Sunday 28 December 1662

(Lord’s day). Up and, with my wife to church, and coming out, went out both before my Lady Batten, he not being there, which I believe will vex her. After dinner my wife to church again, and I to the French church, where I heard an old man make a tedious, long sermon, till they were fain to light candles to baptize the children by. So homewards, meeting my brother Tom, but spoke but little with him, and calling also at my uncle Wight’s, but met him and her going forth, and so I went directly home, and there fell to the renewing my last year’s oaths, whereby it has pleased God so much to better myself and practise, and so down to supper, and then prayers and bed.

12 Annotations

First Reading

Tony Eldridge  •  Link

went out both before my Lady Batten... which I believe will vex her.
Do we think this was a mistake on Sam's part, or a deliberate slight?

dirk  •  Link

"was a mistake on Sam’s part"

I'm not sure whether it was a mistake. Could have been deliberate, but not necessarily with the intention to vex the Lady. I'm no expert at 17th c protocol (which I'm pretty sure played some part in leaving the church), but the fact that her husband wasn't with her, might mean that Sam & Elizabeth had precedence in terms of protocol. Any experts?

Australian Susan  •  Link

Deliberate slight?
Hmm. hard to tell, isn't it? But Sam hasn't been above trouncing the Battens on status before, so maybe it was accidently-on-purpose. ("My dear Lady Batten, I didn't see you there!")And everyone in church will have noticed this. (without soap operas on tv, people had to make their own entertainment and going to church figured largely in this).
Lovely image of fed-up vergers tramping around the church (no doubt muttering about their rheumatics and the cost of candles) to provide sufficient illumination for the baptisms. Wonder if the poor mums and babes had had to endure the "tedious long sermon" as well or if they had just rocked up for the sacrament?
I also wonder why Elizabeth didn't go to the French Church too, but instead went back to St Olave's. Too far to walk when still feeling poorly and in cold weather? Or looking for another chance to snub the Battens?

Australian Susan  •  Link

A wife takes the status of a husband (unless she has higher status in her own right).
So, Sir W not being there should have made no difference - I think the "he not being there" was just an added note - to indicate that she was on her own and the snubbing was not to both. Wonder where he was?

Robert Gertz  •  Link

"Sam..." Bess smiles her most winning one on seeing him emerge. " 'Rhodes II' was so good. Couldn't we see it one more time?"

Moral dilemma... Sam freezes up in perplexity. Oaths newly sworn...Poor wretch seeking a little fun.

"Just once more...I haven't seen half the ones you have this year. And I have been good about losing Gosnell, haven't I? You said so..." Slight pout...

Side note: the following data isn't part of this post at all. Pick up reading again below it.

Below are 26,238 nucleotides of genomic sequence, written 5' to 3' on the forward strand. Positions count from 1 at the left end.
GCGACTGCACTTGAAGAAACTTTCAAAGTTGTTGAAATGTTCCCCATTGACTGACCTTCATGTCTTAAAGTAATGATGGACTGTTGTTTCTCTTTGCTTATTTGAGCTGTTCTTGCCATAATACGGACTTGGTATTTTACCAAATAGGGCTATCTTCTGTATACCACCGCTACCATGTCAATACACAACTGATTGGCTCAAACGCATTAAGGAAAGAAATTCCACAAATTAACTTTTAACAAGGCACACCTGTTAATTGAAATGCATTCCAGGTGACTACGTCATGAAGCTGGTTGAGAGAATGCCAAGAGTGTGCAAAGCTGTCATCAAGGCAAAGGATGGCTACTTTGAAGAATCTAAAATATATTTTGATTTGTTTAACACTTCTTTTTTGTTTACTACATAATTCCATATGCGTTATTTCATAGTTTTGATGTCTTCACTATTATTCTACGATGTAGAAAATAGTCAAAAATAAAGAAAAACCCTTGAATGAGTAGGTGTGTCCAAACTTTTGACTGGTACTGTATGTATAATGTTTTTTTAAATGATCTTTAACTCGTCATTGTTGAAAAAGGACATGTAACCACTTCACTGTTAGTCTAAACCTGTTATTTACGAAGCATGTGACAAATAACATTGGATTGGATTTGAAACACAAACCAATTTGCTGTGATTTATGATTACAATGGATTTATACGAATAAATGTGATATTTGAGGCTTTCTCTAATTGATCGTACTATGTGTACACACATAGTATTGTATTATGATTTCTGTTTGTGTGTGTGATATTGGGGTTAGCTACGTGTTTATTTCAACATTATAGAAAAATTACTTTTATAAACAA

Highly attractive slight pout...


Solemn oaths...Poor lonely Bess.

Great play...Dwindling finances.

Hmmn. Expense (and hassle) of new companion...Easy points with Bethie for a few shillings.

"Well...I suppose."

celtcahill  •  Link

I had in the past read this as meaning that Lady B would be vexed that her husband wasn't there. My goodness, rank determined who left the church first ? No wonder Grampa left - two of 'em - 13 generations ago in 1637.

Robert Gertz  •  Link



"I was just trying to figure this out. You make 350ls per annum, right?"

Why did I ever mention that...? "Ummn...Yes, dearest."

"And you pay out 100ls to old Mr. Barlow, each year right? Sweet old man."

"Uh...Yes. And what a sweet old fellow he is, Beth. You know we ought to go visit him...Say today?"

"Oh, yes...But Sam. If you've only worked at the Naval Office for two years and you only get 250ls not counting expenses..."

"Yes, yes...Why don't we be off? Poor Barlow must be lonely at this time of year."

in Aqua Scripto  •  Link

Thus the expression "After thee the my Laud [{under ones breath} and there goes an ass]"

Australian Susan  •  Link

Leaving Church
Remember that the Battens, Penns, Pepys etc. had their own gallery in St Olave's with its own entrance, so what Sam and Elizabeth did would be *very* obvious.

People did not only leave church according to status, but they would go up to the altar to receive communion in order of rank too. In the last Parish we were in before we left England (in '91), this was still happening, with the lady from the manor going up to the altar rails first. She had her own box pew too. I have to admit, when I was rostered to do church cleaning, I did not clean that pew ("let her clean her own" I muttered to myself.)

Second Reading

San Diego Sarah  •  Link

Up and, with my wife to church, and coming out, went out both before my Lady Batten, he not being there, which I believe will vex her.

I read this snub as being entirely intentional, and only done because Sir William was not there. Pepys has a very low opinion of Lady Elizabeth Turner Woodstocke Batten (Sir William's second wife. They married in 1659; she was the widow of William Woodstocke of Westminster. Pepys quickly developed a low opinion of her: e.g. Thursday 1 August 1661: "I hear how nurse’s husband has spoken strangely of my Lady Batten how she was such a man’s whore"…)

I suspect Samuel is provoking Sir William to act rashly in retaliation.

Bridget Davis  •  Link

Thank you, San Diego Sarah; I think you nailed it.

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